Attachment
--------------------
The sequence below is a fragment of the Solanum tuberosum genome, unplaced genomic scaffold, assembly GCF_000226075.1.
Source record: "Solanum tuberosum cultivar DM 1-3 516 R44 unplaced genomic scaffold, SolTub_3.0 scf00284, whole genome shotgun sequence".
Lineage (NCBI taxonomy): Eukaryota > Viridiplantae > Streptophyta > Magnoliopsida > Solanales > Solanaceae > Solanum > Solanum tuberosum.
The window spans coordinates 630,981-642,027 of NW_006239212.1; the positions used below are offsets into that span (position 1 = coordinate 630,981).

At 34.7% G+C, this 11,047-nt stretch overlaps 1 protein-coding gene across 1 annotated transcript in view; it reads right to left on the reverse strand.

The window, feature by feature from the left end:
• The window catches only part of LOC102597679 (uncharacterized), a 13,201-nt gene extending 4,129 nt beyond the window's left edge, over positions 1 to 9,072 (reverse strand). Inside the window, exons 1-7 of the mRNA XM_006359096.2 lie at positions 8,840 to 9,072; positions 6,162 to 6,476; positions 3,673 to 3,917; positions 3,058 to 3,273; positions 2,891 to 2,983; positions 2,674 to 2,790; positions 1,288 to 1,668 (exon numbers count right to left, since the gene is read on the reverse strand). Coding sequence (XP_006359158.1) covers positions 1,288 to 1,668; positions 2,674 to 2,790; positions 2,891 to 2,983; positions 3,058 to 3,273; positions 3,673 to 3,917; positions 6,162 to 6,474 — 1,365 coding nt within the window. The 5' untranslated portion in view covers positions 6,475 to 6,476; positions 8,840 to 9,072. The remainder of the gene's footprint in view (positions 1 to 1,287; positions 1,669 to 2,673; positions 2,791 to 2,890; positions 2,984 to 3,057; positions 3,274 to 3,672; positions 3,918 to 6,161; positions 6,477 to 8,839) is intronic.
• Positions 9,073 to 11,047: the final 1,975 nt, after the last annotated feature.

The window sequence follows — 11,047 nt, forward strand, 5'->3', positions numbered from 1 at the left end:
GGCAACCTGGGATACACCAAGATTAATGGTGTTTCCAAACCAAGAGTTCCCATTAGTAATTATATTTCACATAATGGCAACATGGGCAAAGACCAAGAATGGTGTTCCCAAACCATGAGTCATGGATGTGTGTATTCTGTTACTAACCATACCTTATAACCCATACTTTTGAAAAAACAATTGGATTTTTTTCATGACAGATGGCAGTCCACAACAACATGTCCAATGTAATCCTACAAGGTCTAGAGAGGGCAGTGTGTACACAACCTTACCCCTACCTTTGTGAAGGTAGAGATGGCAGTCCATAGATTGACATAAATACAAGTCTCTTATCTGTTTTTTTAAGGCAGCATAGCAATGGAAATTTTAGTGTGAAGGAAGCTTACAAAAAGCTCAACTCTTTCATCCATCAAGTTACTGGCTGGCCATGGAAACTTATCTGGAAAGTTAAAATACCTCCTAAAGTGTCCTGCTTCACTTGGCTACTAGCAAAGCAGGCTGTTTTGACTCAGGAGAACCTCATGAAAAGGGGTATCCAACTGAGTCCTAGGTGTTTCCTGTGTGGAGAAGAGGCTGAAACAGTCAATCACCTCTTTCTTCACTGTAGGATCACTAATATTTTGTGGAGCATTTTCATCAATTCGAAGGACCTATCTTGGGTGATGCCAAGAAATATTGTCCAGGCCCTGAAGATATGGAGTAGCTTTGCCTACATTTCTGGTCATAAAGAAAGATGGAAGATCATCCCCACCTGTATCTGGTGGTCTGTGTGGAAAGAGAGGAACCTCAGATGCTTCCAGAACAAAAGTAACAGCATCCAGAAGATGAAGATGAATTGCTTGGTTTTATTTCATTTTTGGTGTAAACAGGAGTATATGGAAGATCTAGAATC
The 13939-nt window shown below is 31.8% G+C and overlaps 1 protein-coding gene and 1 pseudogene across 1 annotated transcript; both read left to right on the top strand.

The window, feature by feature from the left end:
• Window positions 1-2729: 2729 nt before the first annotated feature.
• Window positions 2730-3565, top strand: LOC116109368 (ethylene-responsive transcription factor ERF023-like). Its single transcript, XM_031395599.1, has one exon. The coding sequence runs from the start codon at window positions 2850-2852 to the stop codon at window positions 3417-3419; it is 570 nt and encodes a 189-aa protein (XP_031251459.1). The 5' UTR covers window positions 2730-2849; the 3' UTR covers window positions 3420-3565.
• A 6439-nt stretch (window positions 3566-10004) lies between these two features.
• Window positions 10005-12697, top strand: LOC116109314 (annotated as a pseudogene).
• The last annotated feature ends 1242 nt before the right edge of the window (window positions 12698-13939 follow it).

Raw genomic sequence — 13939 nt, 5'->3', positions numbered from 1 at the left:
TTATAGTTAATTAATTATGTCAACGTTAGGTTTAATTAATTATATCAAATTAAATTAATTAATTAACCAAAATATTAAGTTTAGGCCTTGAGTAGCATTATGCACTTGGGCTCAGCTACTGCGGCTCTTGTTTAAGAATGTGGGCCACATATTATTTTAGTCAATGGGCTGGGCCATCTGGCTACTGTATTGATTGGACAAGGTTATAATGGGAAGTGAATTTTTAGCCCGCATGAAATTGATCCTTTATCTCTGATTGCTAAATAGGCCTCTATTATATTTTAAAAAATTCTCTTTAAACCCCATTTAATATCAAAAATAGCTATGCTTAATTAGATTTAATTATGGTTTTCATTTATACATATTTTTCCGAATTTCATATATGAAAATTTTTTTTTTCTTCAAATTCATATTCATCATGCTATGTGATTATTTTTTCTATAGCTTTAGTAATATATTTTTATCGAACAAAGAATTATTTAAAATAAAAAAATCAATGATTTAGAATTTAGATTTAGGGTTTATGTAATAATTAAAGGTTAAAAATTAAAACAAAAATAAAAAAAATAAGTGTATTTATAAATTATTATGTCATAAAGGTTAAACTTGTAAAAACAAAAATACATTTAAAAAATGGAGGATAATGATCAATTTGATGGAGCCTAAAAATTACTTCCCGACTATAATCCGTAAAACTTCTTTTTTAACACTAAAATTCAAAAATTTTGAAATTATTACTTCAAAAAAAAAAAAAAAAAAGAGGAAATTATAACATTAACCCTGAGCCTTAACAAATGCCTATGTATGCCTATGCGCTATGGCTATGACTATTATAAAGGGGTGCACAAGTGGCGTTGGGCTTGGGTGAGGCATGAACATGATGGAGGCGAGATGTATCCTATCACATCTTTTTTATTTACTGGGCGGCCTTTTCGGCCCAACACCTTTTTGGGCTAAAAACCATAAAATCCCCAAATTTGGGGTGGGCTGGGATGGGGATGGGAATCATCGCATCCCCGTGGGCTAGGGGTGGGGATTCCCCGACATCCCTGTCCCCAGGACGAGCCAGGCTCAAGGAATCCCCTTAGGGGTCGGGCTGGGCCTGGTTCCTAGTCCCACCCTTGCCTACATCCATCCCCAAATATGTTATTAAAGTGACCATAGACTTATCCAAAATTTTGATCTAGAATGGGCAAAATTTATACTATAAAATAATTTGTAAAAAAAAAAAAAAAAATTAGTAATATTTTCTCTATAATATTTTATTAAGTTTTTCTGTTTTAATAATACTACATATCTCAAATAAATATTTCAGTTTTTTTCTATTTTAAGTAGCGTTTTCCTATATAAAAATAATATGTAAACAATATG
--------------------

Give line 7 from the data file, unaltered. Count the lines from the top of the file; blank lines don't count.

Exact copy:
• The window catches only part of LOC102597679 (uncharacterized), a 13,201-nt gene extending 4,129 nt beyond the window's left edge, over positions 1 to 9,072 (reverse strand). Inside the window, exons 1-7 of the mRNA XM_006359096.2 lie at positions 8,840 to 9,072; positions 6,162 to 6,476; positions 3,673 to 3,917; positions 3,058 to 3,273; positions 2,891 to 2,983; positions 2,674 to 2,790; positions 1,288 to 1,668 (exon numbers count right to left, since the gene is read on the reverse strand). Coding sequence (XP_006359158.1) covers positions 1,288 to 1,668; positions 2,674 to 2,790; positions 2,891 to 2,983; positions 3,058 to 3,273; positions 3,673 to 3,917; positions 6,162 to 6,474 — 1,365 coding nt within the window. The 5' untranslated portion in view covers positions 6,475 to 6,476; positions 8,840 to 9,072. The remainder of the gene's footprint in view (positions 1 to 1,287; positions 1,669 to 2,673; positions 2,791 to 2,890; positions 2,984 to 3,057; positions 3,274 to 3,672; positions 3,918 to 6,161; positions 6,477 to 8,839) is intronic.